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June 2, 2011

Kelley Bell Lights Up Baltimore's Bromo Seltzer Tower

UMBC Assistant Professor of Visual Arts Illuminates the Tower's Clock

June 2 - 23, 2011
Bromo Seltzer Arts Tower, 21 S. Eutaw Street, Baltimore

Contact: Thomas Moore
Director of Arts Management
410-455-3370
tmoore@umbc.edu

This release is available as a pdf file.

Beginning on Thursday, June 2 and continuing through Thursday, June 23, the clock face of Baltimore's Bromo Seltzer Arts Tower will be illuminated with moving projections created by Kelley Bell, an assistant professor in UMBC's Department of Visual Arts. Bell's project is part of the Bromo Seltzer Arts Tower's centennial celebrations taking place during the month of June.

Bell will shine moving images from the inside of the tower through three of the four faces of the clock, creating artwork that can be seen for long distances across the city skyline. She remarks, "The distinct architecture of Baltimore City has been a source of inspiration to me, as an artist and as a designer. Baltimore is a city with wonderful hidden histories, and its urban landscape still continues to grow and change, sometimes for the good sometimes for the bad. It's a terrific canvas and subject to work with, and the opportunity to work in the Bromo Seltzer Tower is (literally and figuratively) one of the highest points of the work I've done here."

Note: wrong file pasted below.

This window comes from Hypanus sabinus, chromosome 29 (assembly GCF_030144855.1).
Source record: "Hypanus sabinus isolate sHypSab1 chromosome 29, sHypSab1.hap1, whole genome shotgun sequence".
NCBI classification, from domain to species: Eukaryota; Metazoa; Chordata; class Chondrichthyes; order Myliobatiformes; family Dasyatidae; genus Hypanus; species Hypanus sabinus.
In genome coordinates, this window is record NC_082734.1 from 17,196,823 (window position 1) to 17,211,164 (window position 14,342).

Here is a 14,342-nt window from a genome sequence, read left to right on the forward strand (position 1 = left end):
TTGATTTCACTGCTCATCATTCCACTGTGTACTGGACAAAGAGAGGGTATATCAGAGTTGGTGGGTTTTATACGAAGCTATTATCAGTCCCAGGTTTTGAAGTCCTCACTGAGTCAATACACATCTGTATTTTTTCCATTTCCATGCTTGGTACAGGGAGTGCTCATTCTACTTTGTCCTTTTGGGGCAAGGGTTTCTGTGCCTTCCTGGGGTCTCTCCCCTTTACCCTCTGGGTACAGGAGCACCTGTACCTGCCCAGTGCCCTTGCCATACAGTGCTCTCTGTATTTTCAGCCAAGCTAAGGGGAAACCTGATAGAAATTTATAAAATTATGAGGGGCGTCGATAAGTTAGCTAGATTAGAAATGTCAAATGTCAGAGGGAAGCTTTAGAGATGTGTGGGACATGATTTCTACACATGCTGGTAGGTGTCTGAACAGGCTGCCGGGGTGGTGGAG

The Bromo Seltzer Arts Tower, located at 21 S. Eutaw Street, was constructed in 1911. The structure is a historic landmark and important symbol of the Baltimore skyline. The Tower was transformed into artist studios in 2008 and is now operated as a facility of the Baltimore Office of Promotion & The Arts.

About Kelley Bell
Kelley Bell incorporates animation, illustration, and many other visual media in her graphic design practice. She started as a freelance artist in New York City, with a diverse portfolio of clients including MTV Networks, The Walt Disney Company, clothing designers Marithe Fracoois Girbaud, and Strictly Rhythm records.

In Baltimore, she established an independent graphic design studio, KBell Design, focused on print media for non-profit organizations in the Baltimore-Washington region. Past clients include youth media group Wide Angle Media, the Creative Alliance at the Patterson, the Enoch Pratt Free Library, and the Maryland State Teacher's Association.

Her animated work appeared in and literally on Baltimore City in two series of public guerilla-style projections: White Light, Black Birds and Rise and Fall of the Land of Pleasant Living. These projects compared the benefits and downsides of urban development through imagery and animations projected on specific sites facing transformation (or destruction) due to economic and cultural factors. Bell's animations have been screened locally and as far away as Berlin, Germany. Screenings include the American Visionary Arts Museum, the Annapolis Film Festival, the Transmodern Arts Festival, and the University of Maryland, College Park. She was a recipient of the Maryland State Arts Council Individual Artist Award in 2004, and a semifinalist for the Sondheim Art Prize in 2010.

Bell holds an M.F.A. from UMBC in Imaging and Digital Arts and a B.F.A. in Graphic Design from Pratt Institute.

 

Posted by tmoore at June 2, 2011 6:01 PM